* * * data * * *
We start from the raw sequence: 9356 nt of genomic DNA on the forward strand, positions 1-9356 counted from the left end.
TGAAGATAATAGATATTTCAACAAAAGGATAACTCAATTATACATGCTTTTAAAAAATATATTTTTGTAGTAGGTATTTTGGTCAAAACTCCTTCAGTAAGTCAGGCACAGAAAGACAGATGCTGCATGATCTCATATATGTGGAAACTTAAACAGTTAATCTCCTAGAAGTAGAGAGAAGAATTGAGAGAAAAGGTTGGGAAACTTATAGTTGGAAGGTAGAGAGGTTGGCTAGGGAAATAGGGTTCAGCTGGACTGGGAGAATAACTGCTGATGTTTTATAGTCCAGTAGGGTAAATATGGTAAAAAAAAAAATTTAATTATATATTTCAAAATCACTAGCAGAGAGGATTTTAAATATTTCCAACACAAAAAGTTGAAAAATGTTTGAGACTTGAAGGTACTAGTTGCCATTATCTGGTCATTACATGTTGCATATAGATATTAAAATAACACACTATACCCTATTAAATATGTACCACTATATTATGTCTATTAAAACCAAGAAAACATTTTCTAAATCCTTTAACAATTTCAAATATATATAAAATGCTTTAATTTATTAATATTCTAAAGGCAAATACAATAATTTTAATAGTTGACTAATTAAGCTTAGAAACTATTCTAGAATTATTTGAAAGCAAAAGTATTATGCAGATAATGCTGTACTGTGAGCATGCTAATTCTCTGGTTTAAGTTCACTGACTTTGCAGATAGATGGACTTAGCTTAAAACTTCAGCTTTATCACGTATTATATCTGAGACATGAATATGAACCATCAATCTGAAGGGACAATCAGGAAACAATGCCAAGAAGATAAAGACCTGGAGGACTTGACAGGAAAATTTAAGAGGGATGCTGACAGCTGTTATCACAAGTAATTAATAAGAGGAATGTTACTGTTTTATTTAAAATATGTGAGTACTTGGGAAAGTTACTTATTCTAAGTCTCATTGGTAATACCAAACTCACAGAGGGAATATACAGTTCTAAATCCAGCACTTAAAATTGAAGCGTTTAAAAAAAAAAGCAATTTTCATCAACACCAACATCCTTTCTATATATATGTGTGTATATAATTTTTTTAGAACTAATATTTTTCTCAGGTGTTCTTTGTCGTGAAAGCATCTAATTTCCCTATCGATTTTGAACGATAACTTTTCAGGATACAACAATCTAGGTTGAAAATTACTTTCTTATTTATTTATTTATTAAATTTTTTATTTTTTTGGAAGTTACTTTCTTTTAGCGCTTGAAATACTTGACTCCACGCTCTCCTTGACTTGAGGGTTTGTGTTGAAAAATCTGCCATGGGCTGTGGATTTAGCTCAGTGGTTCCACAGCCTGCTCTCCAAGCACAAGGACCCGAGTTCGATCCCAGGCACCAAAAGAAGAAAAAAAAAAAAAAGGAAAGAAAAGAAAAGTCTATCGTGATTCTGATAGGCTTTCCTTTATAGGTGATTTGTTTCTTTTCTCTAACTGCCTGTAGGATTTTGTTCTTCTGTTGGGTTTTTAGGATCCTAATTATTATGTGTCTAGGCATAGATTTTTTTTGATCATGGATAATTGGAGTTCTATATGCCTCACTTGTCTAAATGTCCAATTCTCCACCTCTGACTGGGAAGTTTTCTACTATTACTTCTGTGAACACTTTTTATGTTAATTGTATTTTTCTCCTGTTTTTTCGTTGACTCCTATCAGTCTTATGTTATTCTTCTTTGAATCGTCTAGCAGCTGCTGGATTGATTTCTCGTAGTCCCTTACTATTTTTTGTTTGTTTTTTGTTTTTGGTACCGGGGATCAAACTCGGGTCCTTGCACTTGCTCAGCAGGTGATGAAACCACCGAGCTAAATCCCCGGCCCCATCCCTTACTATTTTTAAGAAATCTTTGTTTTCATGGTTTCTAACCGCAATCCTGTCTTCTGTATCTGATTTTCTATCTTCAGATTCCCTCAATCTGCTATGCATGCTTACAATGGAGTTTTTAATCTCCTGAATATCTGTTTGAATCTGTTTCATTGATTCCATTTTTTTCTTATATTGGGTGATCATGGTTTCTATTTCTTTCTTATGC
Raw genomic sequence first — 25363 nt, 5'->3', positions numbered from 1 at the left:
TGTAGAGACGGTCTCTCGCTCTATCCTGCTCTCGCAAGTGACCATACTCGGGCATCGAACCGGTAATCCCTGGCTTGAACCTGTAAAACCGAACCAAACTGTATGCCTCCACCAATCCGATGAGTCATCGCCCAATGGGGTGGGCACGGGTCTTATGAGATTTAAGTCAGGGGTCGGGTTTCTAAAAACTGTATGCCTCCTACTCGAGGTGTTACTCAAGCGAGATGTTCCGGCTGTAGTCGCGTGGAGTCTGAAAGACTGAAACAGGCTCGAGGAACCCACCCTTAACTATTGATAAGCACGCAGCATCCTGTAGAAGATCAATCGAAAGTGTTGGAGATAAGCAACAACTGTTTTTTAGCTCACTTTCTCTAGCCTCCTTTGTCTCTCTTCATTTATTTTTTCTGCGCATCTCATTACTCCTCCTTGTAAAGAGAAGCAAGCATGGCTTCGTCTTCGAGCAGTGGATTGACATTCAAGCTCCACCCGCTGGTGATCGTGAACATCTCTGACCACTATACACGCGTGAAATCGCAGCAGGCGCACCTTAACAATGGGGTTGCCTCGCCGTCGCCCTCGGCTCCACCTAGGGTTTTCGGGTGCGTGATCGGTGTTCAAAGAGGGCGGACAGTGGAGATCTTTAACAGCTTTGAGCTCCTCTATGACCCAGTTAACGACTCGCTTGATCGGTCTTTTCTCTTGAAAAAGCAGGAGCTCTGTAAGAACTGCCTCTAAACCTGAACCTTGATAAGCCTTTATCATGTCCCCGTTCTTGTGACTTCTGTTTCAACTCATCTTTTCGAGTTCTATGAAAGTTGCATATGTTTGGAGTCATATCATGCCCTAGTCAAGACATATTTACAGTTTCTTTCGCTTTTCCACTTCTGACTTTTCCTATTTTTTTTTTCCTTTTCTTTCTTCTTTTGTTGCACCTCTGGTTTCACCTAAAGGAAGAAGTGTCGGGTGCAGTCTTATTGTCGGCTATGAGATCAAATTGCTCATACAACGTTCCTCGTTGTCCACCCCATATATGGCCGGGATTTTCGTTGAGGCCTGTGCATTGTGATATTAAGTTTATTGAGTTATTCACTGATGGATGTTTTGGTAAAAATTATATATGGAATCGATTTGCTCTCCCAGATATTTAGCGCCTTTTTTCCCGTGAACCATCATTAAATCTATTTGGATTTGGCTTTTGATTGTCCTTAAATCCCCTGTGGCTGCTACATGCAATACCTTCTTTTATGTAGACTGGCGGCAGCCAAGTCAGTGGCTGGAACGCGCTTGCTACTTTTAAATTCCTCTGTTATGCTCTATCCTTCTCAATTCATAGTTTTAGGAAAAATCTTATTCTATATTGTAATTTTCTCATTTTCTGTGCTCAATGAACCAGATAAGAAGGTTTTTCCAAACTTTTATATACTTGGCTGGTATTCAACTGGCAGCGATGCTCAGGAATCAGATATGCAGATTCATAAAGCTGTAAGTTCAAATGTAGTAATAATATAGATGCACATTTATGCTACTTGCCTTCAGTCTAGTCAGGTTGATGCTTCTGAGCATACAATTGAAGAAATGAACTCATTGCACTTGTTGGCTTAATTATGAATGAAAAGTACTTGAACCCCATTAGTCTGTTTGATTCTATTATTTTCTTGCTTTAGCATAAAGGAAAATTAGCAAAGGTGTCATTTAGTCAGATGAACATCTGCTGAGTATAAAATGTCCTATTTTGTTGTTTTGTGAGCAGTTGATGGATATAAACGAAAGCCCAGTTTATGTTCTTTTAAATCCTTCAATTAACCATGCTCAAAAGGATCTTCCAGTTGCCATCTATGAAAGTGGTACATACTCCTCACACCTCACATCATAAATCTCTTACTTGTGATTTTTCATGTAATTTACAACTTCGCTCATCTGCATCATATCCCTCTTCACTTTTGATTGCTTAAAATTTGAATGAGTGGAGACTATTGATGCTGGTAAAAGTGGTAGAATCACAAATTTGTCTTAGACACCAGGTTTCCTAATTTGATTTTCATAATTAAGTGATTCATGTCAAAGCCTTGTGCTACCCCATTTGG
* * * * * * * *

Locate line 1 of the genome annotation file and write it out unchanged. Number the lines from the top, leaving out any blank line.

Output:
We start from the raw sequence: 9356 nt of genomic DNA on the forward strand, positions 1-9356 counted from the left end.